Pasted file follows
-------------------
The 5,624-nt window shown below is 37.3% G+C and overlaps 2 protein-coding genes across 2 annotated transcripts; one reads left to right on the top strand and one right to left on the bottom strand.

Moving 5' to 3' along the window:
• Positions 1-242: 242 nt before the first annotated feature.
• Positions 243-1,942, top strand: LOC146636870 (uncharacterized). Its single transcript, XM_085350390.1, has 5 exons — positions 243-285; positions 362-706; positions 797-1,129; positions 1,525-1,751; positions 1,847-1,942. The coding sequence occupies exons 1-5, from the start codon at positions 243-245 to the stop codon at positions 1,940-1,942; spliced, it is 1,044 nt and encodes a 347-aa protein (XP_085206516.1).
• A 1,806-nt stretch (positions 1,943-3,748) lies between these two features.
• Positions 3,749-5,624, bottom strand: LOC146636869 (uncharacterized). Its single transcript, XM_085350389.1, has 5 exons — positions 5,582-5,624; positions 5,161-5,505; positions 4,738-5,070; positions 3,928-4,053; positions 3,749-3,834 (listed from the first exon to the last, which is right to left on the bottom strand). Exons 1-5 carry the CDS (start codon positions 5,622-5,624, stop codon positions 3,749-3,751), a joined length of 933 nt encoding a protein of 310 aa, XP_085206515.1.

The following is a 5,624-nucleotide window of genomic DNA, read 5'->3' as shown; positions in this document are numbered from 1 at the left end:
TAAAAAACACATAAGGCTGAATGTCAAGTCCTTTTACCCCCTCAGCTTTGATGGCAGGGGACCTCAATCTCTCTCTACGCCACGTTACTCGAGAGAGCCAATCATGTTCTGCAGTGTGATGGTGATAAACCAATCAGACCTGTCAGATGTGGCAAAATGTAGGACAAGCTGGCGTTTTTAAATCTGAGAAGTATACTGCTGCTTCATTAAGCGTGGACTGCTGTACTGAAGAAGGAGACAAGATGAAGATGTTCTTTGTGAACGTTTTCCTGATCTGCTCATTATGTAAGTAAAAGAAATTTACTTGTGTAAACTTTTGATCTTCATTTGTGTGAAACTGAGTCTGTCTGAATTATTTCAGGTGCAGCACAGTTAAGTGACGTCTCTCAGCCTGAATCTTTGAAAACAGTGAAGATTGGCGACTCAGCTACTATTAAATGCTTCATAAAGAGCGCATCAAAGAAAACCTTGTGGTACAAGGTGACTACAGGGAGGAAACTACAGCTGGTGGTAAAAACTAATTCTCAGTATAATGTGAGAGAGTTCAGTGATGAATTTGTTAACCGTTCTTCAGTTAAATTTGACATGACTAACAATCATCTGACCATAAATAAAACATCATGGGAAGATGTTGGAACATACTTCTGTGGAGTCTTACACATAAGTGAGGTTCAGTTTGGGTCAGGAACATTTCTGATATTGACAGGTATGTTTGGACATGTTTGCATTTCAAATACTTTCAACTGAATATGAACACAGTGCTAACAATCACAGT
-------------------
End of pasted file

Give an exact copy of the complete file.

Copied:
The 5,624-nt window shown below is 37.3% G+C and overlaps 2 protein-coding genes across 2 annotated transcripts; one reads left to right on the top strand and one right to left on the bottom strand.

Moving 5' to 3' along the window:
• Positions 1-242: 242 nt before the first annotated feature.
• Positions 243-1,942, top strand: LOC146636870 (uncharacterized). Its single transcript, XM_085350390.1, has 5 exons — positions 243-285; positions 362-706; positions 797-1,129; positions 1,525-1,751; positions 1,847-1,942. The coding sequence occupies exons 1-5, from the start codon at positions 243-245 to the stop codon at positions 1,940-1,942; spliced, it is 1,044 nt and encodes a 347-aa protein (XP_085206516.1).
• A 1,806-nt stretch (positions 1,943-3,748) lies between these two features.
• Positions 3,749-5,624, bottom strand: LOC146636869 (uncharacterized). Its single transcript, XM_085350389.1, has 5 exons — positions 5,582-5,624; positions 5,161-5,505; positions 4,738-5,070; positions 3,928-4,053; positions 3,749-3,834 (listed from the first exon to the last, which is right to left on the bottom strand). Exons 1-5 carry the CDS (start codon positions 5,622-5,624, stop codon positions 3,749-3,751), a joined length of 933 nt encoding a protein of 310 aa, XP_085206515.1.

The following is a 5,624-nucleotide window of genomic DNA, read 5'->3' as shown; positions in this document are numbered from 1 at the left end:
TAAAAAACACATAAGGCTGAATGTCAAGTCCTTTTACCCCCTCAGCTTTGATGGCAGGGGACCTCAATCTCTCTCTACGCCACGTTACTCGAGAGAGCCAATCATGTTCTGCAGTGTGATGGTGATAAACCAATCAGACCTGTCAGATGTGGCAAAATGTAGGACAAGCTGGCGTTTTTAAATCTGAGAAGTATACTGCTGCTTCATTAAGCGTGGACTGCTGTACTGAAGAAGGAGACAAGATGAAGATGTTCTTTGTGAACGTTTTCCTGATCTGCTCATTATGTAAGTAAAAGAAATTTACTTGTGTAAACTTTTGATCTTCATTTGTGTGAAACTGAGTCTGTCTGAATTATTTCAGGTGCAGCACAGTTAAGTGACGTCTCTCAGCCTGAATCTTTGAAAACAGTGAAGATTGGCGACTCAGCTACTATTAAATGCTTCATAAAGAGCGCATCAAAGAAAACCTTGTGGTACAAGGTGACTACAGGGAGGAAACTACAGCTGGTGGTAAAAACTAATTCTCAGTATAATGTGAGAGAGTTCAGTGATGAATTTGTTAACCGTTCTTCAGTTAAATTTGACATGACTAACAATCATCTGACCATAAATAAAACATCATGGGAAGATGTTGGAACATACTTCTGTGGAGTCTTACACATAAGTGAGGTTCAGTTTGGGTCAGGAACATTTCTGATATTGACAGGTATGTTTGGACATGTTTGCATTTCAAATACTTTCAACTGAATATGAACACAGTGCTAACAATCACAGT